The National Cancer Institute (NCI) seeks research, co-development, or licensing partners for software that uses computational approaches in cancer diagnosis. NCI researchers have recently developed a computational approach for detecting, quantifying, and mapping Mitotic Hotspots in whole slide images of tumor tissue. This technology has demonstrated high reproducibility that is unaffected by diagnostic skill or fatigue, allowing standardization of tumor cell proliferation assessment across institutions.
The National Cancer Institute seeks licensees for a model used to study molecular mechanisms and/or signaling pathways involved in tumorigenesis, angiogenesis and metastasis of breast cancer and its response to therapy.
Researchers at the National Cancer Institute (NCI) have developed aryl hydantoin heterocycles that target the androgen receptor (AR). NCI seeks research co-development partners and/or licensees to develop these compounds as therapeutics for prostate cancer. As these compounds consist of both AR agonists and antagonists, they may also be effective therapeutics for androgen dysfunctional disorders, such as androgen deficiency disorders or hyperandrogenism.
The National Cancer Institute (NCI) seeks research licensees for a process that reduces nucleic acid (RNA and DNA) degradation and improves protein integrity in tissue preserved as fixed paraffin embedded specimens.
The National Cancer Institute (NCI) seeks research co-development partners or licensees for antisense oligonucleotides that reduce cancer cell migration and invasion. These are expected to be therapeutic against metastatic cancer.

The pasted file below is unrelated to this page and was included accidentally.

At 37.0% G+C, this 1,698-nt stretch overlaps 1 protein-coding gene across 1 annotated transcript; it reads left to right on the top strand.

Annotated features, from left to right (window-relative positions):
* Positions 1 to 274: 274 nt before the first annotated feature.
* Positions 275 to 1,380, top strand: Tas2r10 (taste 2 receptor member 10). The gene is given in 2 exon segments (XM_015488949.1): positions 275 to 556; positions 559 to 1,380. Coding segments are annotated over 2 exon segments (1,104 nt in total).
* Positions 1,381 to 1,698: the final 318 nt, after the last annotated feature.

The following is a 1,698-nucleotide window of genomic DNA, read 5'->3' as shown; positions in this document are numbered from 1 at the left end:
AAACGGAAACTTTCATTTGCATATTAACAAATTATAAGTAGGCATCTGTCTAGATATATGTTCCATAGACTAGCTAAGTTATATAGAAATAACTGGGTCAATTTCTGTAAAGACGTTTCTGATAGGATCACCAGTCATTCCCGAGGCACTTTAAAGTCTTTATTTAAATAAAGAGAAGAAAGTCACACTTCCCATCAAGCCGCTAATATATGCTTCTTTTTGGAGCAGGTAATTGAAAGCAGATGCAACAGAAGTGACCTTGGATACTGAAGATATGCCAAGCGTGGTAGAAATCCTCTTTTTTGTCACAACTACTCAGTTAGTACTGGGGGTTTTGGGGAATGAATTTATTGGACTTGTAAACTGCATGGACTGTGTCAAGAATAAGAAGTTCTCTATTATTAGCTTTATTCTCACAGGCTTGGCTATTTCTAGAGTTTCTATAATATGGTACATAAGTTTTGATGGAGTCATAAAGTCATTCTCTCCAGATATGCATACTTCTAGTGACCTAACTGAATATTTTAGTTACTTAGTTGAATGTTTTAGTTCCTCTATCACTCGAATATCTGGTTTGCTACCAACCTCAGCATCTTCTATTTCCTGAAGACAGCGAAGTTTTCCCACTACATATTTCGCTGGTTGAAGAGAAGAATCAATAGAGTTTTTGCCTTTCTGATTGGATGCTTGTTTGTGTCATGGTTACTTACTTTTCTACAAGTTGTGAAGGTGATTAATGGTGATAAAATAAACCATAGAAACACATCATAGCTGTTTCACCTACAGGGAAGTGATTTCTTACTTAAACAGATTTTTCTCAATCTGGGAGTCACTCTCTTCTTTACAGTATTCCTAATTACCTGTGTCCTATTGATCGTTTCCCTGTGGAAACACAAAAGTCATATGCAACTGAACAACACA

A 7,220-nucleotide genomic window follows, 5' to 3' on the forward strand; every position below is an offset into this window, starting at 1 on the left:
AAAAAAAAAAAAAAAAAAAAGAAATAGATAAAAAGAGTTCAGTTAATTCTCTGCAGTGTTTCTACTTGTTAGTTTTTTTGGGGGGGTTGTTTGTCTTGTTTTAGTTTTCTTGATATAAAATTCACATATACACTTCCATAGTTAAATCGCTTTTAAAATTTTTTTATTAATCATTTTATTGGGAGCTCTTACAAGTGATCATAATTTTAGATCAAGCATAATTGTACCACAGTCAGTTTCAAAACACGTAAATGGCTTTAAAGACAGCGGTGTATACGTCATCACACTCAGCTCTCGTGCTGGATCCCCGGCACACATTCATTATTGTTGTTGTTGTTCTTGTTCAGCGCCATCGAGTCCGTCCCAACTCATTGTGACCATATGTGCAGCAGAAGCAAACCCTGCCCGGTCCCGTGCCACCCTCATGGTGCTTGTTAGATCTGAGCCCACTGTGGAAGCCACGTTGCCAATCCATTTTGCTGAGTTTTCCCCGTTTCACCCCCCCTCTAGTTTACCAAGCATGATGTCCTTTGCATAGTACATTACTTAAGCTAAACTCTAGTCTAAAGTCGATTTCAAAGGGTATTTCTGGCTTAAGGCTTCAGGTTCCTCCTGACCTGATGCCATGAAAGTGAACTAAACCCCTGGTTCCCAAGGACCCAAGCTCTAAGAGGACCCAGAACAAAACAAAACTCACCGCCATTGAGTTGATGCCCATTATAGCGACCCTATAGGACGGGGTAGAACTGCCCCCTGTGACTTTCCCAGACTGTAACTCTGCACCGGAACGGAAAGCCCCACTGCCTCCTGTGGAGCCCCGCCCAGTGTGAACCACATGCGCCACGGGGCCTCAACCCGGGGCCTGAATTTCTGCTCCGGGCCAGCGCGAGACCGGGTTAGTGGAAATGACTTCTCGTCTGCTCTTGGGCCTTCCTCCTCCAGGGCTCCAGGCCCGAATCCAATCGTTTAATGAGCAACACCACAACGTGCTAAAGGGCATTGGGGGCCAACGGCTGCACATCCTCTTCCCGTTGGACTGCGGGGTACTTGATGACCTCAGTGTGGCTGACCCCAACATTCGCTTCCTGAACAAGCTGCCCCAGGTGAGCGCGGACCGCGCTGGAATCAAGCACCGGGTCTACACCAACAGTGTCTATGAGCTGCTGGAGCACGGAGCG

The National Cancer Institute Laboratory of Molecular Biology is seeking statements of capability or interest from parties interested in licensing or collaborative research to further develop, evaluate, or commercialize antibody-based treatments of mesothelin-expressing cancers.
Researchers at the National Cancer Institute (NCI) developed five high-affinity, fully human monoclonal antibodies targeting FLT3. Chimeric antigen receptors (CARs) have also been constructed based on the antibodies identified and tested in animal models of acute myeloid leukemia (AML) and acute lymphocytic leukemia (ALL).
Chimeric Antigen Receptor T cell (CAR-T) therapies that specifically target Signaling Lymphocyte Activation Molecule F7 (SLAMF7) are strong therapeutic candidates for patients with Multiple Myeloma (MM). SLAMF7 is highly expressed on the malignant plasma cells that constitute MM. The expression of SLAMF7 by MM cells and lack of expression on nonhematologic cells makes SLAMF7 an attractive therapeutic target for MM. Researchers at the National Cancer Institute (NCI) have invented anti- SLAMF7 CAR constructs that allow genetically-modified T cells to express both the anti-SLAMF7 antibody and a suicide gene that allows T cells to specifically recognize and kill SLAMF7-expressing cells as well as allow for on-demand and reliable elimination of anti-SLAMF7 CAR T cells. NCI seeks licensing and/or co-development partners for this invention.
This technology consists of highly specific rabbit monoclonal antibodies reactive with phosphorylated tyrosine located at amino acid 1235 in the human MET sequence. Binding to this pYl235 residue is independent of the phosphorylation of other tyrosines in the vicinity (1230 and 1234), does not cross-react with these nearby phosphotyrosine residues, and does not occur when Y1235 is unphosphorylated. Researchers at the NCI seek licensing and/or co-development research collaborations to commercialize and develop a companion diagnostic for selective MET inhibitors.